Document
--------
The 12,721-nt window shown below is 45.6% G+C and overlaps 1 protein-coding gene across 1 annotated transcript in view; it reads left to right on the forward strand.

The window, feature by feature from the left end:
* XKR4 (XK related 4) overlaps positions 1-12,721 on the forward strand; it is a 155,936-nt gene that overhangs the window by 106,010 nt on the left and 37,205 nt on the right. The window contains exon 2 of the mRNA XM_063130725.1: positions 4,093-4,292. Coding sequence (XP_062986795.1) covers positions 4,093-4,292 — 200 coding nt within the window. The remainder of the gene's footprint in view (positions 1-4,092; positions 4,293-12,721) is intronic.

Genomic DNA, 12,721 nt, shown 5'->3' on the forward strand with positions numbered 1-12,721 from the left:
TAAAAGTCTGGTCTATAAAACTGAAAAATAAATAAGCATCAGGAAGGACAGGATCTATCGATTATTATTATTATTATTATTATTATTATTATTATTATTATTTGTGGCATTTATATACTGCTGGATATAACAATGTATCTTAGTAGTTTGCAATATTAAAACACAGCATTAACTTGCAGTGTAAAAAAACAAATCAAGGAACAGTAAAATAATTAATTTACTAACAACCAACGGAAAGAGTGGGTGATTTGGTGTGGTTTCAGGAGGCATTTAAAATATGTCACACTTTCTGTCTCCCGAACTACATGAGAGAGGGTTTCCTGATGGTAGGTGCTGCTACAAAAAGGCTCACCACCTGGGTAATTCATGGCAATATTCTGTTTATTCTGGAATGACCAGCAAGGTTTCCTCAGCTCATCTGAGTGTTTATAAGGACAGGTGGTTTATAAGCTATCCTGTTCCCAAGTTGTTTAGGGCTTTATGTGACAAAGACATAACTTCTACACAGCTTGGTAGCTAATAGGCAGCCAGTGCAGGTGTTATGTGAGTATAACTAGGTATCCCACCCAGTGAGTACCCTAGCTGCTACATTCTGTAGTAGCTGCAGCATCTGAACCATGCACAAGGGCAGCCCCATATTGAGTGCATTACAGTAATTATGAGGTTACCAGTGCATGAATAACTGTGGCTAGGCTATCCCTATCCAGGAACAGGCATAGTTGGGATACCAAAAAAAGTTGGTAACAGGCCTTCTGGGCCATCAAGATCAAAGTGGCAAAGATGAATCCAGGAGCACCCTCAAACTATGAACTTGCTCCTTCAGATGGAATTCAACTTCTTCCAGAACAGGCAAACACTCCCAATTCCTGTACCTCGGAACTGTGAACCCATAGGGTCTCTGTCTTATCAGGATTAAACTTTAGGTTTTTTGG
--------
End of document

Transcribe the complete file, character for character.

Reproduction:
The 12,721-nt window shown below is 45.6% G+C and overlaps 1 protein-coding gene across 1 annotated transcript in view; it reads left to right on the forward strand.

The window, feature by feature from the left end:
* XKR4 (XK related 4) overlaps positions 1-12,721 on the forward strand; it is a 155,936-nt gene that overhangs the window by 106,010 nt on the left and 37,205 nt on the right. The window contains exon 2 of the mRNA XM_063130725.1: positions 4,093-4,292. Coding sequence (XP_062986795.1) covers positions 4,093-4,292 — 200 coding nt within the window. The remainder of the gene's footprint in view (positions 1-4,092; positions 4,293-12,721) is intronic.

Genomic DNA, 12,721 nt, shown 5'->3' on the forward strand with positions numbered 1-12,721 from the left:
TAAAAGTCTGGTCTATAAAACTGAAAAATAAATAAGCATCAGGAAGGACAGGATCTATCGATTATTATTATTATTATTATTATTATTATTATTATTATTATTTGTGGCATTTATATACTGCTGGATATAACAATGTATCTTAGTAGTTTGCAATATTAAAACACAGCATTAACTTGCAGTGTAAAAAAACAAATCAAGGAACAGTAAAATAATTAATTTACTAACAACCAACGGAAAGAGTGGGTGATTTGGTGTGGTTTCAGGAGGCATTTAAAATATGTCACACTTTCTGTCTCCCGAACTACATGAGAGAGGGTTTCCTGATGGTAGGTGCTGCTACAAAAAGGCTCACCACCTGGGTAATTCATGGCAATATTCTGTTTATTCTGGAATGACCAGCAAGGTTTCCTCAGCTCATCTGAGTGTTTATAAGGACAGGTGGTTTATAAGCTATCCTGTTCCCAAGTTGTTTAGGGCTTTATGTGACAAAGACATAACTTCTACACAGCTTGGTAGCTAATAGGCAGCCAGTGCAGGTGTTATGTGAGTATAACTAGGTATCCCACCCAGTGAGTACCCTAGCTGCTACATTCTGTAGTAGCTGCAGCATCTGAACCATGCACAAGGGCAGCCCCATATTGAGTGCATTACAGTAATTATGAGGTTACCAGTGCATGAATAACTGTGGCTAGGCTATCCCTATCCAGGAACAGGCATAGTTGGGATACCAAAAAAAGTTGGTAACAGGCCTTCTGGGCCATCAAGATCAAAGTGGCAAAGATGAATCCAGGAGCACCCTCAAACTATGAACTTGCTCCTTCAGATGGAATTCAACTTCTTCCAGAACAGGCAAACACTCCCAATTCCTGTACCTCGGAACTGTGAACCCATAGGGTCTCTGTCTTATCAGGATTAAACTTTAGGTTTTTTGG